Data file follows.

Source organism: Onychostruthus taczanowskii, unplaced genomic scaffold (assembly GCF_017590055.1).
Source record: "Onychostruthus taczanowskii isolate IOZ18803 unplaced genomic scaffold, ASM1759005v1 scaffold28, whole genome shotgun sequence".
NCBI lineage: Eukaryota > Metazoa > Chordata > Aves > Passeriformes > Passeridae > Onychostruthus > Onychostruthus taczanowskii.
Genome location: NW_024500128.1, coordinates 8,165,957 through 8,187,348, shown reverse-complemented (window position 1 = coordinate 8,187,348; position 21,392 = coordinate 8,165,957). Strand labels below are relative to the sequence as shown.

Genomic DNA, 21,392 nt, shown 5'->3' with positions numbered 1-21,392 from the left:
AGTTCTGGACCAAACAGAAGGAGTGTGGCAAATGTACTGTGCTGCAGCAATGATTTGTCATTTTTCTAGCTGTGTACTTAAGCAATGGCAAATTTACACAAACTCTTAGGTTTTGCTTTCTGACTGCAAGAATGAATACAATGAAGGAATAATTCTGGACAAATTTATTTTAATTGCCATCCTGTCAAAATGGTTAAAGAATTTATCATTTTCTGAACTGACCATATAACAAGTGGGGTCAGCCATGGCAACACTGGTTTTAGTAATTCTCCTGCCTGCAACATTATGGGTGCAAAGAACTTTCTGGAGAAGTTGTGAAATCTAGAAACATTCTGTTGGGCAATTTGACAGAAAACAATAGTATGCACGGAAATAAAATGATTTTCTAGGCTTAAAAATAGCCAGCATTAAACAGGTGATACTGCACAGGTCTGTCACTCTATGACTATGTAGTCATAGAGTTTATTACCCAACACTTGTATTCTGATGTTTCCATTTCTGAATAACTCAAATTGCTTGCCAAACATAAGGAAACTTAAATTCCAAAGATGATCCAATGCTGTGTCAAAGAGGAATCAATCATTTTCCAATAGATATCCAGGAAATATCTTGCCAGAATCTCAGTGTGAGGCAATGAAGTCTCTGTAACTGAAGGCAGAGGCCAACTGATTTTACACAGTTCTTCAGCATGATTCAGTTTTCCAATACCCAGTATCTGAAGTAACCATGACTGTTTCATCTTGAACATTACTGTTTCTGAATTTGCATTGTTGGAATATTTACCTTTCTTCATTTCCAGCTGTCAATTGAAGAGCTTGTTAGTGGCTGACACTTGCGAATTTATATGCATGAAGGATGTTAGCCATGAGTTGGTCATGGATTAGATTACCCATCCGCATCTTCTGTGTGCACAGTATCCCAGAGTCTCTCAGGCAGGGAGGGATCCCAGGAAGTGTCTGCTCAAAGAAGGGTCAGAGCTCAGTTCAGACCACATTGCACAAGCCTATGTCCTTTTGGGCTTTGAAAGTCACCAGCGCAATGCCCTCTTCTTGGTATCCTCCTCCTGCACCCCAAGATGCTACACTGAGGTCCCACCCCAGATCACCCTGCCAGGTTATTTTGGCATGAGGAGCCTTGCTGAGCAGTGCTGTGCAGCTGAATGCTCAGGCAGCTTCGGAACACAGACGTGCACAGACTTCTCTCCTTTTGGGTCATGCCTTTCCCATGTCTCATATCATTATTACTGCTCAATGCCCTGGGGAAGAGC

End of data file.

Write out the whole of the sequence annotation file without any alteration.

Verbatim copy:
Source organism: Onychostruthus taczanowskii, unplaced genomic scaffold (assembly GCF_017590055.1).
Source record: "Onychostruthus taczanowskii isolate IOZ18803 unplaced genomic scaffold, ASM1759005v1 scaffold28, whole genome shotgun sequence".
NCBI lineage: Eukaryota > Metazoa > Chordata > Aves > Passeriformes > Passeridae > Onychostruthus > Onychostruthus taczanowskii.
Genome location: NW_024500128.1, coordinates 8,165,957 through 8,187,348, shown reverse-complemented (window position 1 = coordinate 8,187,348; position 21,392 = coordinate 8,165,957). Strand labels below are relative to the sequence as shown.

Genomic DNA, 21,392 nt, shown 5'->3' with positions numbered 1-21,392 from the left:
AGTTCTGGACCAAACAGAAGGAGTGTGGCAAATGTACTGTGCTGCAGCAATGATTTGTCATTTTTCTAGCTGTGTACTTAAGCAATGGCAAATTTACACAAACTCTTAGGTTTTGCTTTCTGACTGCAAGAATGAATACAATGAAGGAATAATTCTGGACAAATTTATTTTAATTGCCATCCTGTCAAAATGGTTAAAGAATTTATCATTTTCTGAACTGACCATATAACAAGTGGGGTCAGCCATGGCAACACTGGTTTTAGTAATTCTCCTGCCTGCAACATTATGGGTGCAAAGAACTTTCTGGAGAAGTTGTGAAATCTAGAAACATTCTGTTGGGCAATTTGACAGAAAACAATAGTATGCACGGAAATAAAATGATTTTCTAGGCTTAAAAATAGCCAGCATTAAACAGGTGATACTGCACAGGTCTGTCACTCTATGACTATGTAGTCATAGAGTTTATTACCCAACACTTGTATTCTGATGTTTCCATTTCTGAATAACTCAAATTGCTTGCCAAACATAAGGAAACTTAAATTCCAAAGATGATCCAATGCTGTGTCAAAGAGGAATCAATCATTTTCCAATAGATATCCAGGAAATATCTTGCCAGAATCTCAGTGTGAGGCAATGAAGTCTCTGTAACTGAAGGCAGAGGCCAACTGATTTTACACAGTTCTTCAGCATGATTCAGTTTTCCAATACCCAGTATCTGAAGTAACCATGACTGTTTCATCTTGAACATTACTGTTTCTGAATTTGCATTGTTGGAATATTTACCTTTCTTCATTTCCAGCTGTCAATTGAAGAGCTTGTTAGTGGCTGACACTTGCGAATTTATATGCATGAAGGATGTTAGCCATGAGTTGGTCATGGATTAGATTACCCATCCGCATCTTCTGTGTGCACAGTATCCCAGAGTCTCTCAGGCAGGGAGGGATCCCAGGAAGTGTCTGCTCAAAGAAGGGTCAGAGCTCAGTTCAGACCACATTGCACAAGCCTATGTCCTTTTGGGCTTTGAAAGTCACCAGCGCAATGCCCTCTTCTTGGTATCCTCCTCCTGCACCCCAAGATGCTACACTGAGGTCCCACCCCAGATCACCCTGCCAGGTTATTTTGGCATGAGGAGCCTTGCTGAGCAGTGCTGTGCAGCTGAATGCTCAGGCAGCTTCGGAACACAGACGTGCACAGACTTCTCTCCTTTTGGGTCATGCCTTTCCCATGTCTCATATCATTATTACTGCTCAATGCCCTGGGGAAGAGC